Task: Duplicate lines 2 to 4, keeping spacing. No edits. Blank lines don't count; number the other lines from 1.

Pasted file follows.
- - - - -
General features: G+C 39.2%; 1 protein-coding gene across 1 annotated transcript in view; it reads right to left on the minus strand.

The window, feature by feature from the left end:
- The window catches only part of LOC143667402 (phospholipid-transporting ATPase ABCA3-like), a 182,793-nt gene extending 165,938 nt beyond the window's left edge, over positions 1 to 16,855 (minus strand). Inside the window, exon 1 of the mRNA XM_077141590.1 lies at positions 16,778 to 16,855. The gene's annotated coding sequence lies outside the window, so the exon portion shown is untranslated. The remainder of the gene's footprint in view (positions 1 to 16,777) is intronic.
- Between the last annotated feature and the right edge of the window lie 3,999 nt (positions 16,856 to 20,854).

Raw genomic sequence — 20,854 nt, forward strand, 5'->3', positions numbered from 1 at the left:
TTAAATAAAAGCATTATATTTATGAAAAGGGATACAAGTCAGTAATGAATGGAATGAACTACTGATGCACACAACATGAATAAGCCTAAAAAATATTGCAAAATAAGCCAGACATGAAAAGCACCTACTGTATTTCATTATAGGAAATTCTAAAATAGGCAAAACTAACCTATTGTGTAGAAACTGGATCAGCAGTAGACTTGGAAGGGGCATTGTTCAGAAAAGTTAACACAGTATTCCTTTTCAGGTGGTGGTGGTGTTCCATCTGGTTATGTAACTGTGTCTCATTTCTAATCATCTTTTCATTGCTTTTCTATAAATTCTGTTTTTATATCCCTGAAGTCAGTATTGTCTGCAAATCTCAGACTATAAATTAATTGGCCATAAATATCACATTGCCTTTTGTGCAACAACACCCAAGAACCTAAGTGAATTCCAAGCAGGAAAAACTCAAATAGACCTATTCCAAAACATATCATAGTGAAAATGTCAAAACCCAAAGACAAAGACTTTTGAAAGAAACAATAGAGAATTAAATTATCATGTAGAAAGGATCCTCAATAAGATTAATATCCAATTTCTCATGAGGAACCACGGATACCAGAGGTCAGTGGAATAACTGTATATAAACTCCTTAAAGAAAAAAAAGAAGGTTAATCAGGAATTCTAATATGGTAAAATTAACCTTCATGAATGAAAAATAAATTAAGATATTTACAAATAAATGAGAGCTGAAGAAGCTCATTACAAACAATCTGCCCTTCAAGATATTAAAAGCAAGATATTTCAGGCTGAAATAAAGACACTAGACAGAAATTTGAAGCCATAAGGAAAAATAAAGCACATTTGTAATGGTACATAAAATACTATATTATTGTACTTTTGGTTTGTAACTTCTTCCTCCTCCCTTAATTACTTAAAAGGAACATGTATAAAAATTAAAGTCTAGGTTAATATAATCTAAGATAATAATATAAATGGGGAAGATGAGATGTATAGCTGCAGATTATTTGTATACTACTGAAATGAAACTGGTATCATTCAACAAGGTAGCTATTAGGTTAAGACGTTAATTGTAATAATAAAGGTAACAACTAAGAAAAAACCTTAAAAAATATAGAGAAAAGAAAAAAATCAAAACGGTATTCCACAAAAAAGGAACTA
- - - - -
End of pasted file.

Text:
The window, feature by feature from the left end:
- The window catches only part of LOC143667402 (phospholipid-transporting ATPase ABCA3-like), a 182,793-nt gene extending 165,938 nt beyond the window's left edge, over positions 1 to 16,855 (minus strand). Inside the window, exon 1 of the mRNA XM_077141590.1 lies at positions 16,778 to 16,855. The gene's annotated coding sequence lies outside the window, so the exon portion shown is untranslated. The remainder of the gene's footprint in view (positions 1 to 16,777) is intronic.
- Between the last annotated feature and the right edge of the window lie 3,999 nt (positions 16,856 to 20,854).